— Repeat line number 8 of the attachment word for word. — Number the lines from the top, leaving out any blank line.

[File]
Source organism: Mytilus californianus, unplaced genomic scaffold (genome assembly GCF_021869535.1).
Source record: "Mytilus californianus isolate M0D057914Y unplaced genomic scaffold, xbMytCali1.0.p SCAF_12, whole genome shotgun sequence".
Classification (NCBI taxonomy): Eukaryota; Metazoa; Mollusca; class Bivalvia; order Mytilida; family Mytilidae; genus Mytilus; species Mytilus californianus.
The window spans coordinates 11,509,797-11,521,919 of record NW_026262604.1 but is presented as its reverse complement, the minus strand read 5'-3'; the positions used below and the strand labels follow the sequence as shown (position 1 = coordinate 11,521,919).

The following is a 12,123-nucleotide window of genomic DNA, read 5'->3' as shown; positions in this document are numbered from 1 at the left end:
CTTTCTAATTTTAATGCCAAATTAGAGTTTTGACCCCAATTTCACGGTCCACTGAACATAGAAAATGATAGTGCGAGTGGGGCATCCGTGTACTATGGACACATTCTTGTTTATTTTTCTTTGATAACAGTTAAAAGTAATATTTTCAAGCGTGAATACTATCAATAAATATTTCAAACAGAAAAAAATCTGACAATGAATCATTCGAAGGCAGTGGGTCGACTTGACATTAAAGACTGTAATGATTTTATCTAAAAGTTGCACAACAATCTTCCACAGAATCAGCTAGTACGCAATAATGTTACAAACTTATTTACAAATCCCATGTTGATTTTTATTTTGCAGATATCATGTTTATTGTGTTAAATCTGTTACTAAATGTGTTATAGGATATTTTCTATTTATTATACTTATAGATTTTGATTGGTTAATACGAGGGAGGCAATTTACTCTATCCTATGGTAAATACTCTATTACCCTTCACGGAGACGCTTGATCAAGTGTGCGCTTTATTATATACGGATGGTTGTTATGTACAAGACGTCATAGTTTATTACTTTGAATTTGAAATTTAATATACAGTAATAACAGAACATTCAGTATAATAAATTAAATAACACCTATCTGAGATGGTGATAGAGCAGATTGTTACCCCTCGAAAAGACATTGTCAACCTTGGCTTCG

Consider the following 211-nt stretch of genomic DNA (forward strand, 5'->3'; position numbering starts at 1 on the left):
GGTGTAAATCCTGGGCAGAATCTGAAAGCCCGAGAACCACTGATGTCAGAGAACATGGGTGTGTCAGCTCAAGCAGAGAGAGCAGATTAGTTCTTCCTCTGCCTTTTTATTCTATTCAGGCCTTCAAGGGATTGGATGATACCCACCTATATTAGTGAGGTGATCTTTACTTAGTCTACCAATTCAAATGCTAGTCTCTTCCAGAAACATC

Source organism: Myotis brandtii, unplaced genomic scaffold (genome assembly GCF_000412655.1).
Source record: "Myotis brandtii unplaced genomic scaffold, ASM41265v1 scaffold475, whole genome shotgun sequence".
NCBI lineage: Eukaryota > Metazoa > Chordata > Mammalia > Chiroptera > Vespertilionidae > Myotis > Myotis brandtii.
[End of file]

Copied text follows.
GGTGTAAATCCTGGGCAGAATCTGAAAGCCCGAGAACCACTGATGTCAGAGAACATGGGTGTGTCAGCTCAAGCAGAGAGAGCAGATTAGTTCTTCCTCTGCCTTTTTATTCTATTCAGGCCTTCAAGGGATTGGATGATACCCACCTATATTAGTGAGGTGATCTTTACTTAGTCTACCAATTCAAATGCTAGTCTCTTCCAGAAACATC